From Mirza Ghalib to Kaifi Azmi, Urdu poetry has an oppositional strain in it. Though nuanced and inward-looking, Gulzar expresses anxiety about the nation's destiny.

Urdu poetry has always had an oppositional strain in it right from Mirza Ghalib to Mohammed Iqbal, Faiz Ahmad Faiz, Ahmad Faraz, Majnun Gorakhpuri, Jan Nisar Akhtar, Firaq Gorakhpuri, Sahir Ludhianvi, Kaifi Azmi and Ali Sardar Jafri. This is true also of the contemporary poetry of poets like Nida Fazli, Javed Akhtar, Mohammed Alvi or Jayant Parmar. Gulzar, a multi-­lingual poet, is seldom identified with the progressive movement itself and has never professed any ideology, but this collection, like the last one of his Green Poems, proves his credentials as a poet of deep human concern, even ang­uish. As Pavan K. Varma notes in his translator’s preface, these poems “constitute a carefully crafted commentary that is a subtle but definitive evaluation of some aspects of our evolving republic”. Gulzar does not make a show of his commitment and is nua­nced and inward-looking as always, but his anxiety about the destiny of the nation comes through clearly, though not loudly, in these poems. They are very well translated by Pavan K. Varma, despite the challenges inv­olved in the translation of poetry, especially Urdu poetry, that places a lot of emphasis on the craft, turns of phrase and on associations of words with their earlier usages in the poe­tic tradition of the language—in other words, the ‘aura’ of the words that is the source of much of their suggestiveness and communicative energy.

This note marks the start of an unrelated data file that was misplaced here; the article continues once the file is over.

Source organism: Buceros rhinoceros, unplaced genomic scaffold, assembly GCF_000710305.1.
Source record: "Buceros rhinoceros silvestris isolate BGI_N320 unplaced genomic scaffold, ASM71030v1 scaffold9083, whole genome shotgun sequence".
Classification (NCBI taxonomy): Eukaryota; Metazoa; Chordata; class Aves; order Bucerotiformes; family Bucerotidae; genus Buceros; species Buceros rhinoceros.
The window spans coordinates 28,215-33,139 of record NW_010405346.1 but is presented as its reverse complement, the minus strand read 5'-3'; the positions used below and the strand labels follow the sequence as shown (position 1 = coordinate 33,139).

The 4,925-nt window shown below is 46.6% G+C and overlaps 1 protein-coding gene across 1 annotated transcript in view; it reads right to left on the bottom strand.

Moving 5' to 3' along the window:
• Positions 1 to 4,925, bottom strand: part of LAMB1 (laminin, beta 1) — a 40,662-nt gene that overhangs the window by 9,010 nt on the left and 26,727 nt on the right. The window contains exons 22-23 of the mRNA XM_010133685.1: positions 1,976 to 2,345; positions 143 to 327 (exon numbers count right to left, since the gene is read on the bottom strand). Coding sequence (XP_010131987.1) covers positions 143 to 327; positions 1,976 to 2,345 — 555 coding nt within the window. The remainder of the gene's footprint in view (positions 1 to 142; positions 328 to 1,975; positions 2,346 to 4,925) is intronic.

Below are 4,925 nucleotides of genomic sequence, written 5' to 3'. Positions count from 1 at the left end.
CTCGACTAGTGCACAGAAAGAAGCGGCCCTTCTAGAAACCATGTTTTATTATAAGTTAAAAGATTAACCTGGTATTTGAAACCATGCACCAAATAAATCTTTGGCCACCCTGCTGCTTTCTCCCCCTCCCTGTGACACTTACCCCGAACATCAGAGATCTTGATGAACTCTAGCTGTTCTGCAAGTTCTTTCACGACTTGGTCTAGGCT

The collection opens with a poem on New Delhi—There’s Nothing New in New Delhi, where the poet finds little that is ‘new’, except old issues being converted into new schemes, opening scabbards afresh and unsheathing useless, rusted laws. One can hardly miss the references here to the renaming of existing schemes by the present regime and their invocation of penal colonial laws to silence dissent. In Shall we talk about the Country (the original word, ‘vatan’, is certainly weightier) he says how the paradise we had dreamed of is still far away and yet we keep climbing the steps with blood-soaked feet hit by axes and talk about drowned hopes and murdered longings. In 26th January, the state of our republic is suggested by the polio-afflicted flag-seller, who, the poet believes, must also figure somewhere in the colourful Republic Day parade. The Latest News is a jibe directed at the nation as well as the media that keeps on ‘breaking news’, forgetting it when something meatier comes up. There is profound irony when shepherds are ‘herded’ like sheep by terrorists who shoot them dead and leave their bodies in the sun “where the sunflowers blossomed”. It is as if time continues to chew these murderous events like floods and terror attacks on the innocent like paan: they happen regularly; every time they are just meant for a day’s consumption. The theme is developed in the following poems—Newspaper, The Same News and  Searching for a Missing Man, where repeatedly utt­ered and repeatedly forgotten promises are compared to chewing gum. The lines get poignant when the passport commissioner asks a Sikh for an indelible mark on his body and the man takes off his shirt to show him a burn mark from 1984; or when the pale fellow-traveller of many years shrinks, his hopes grow dim and he gets lost in a melee that throngs the streets, a mass of nameless and shapeless ‘common men’.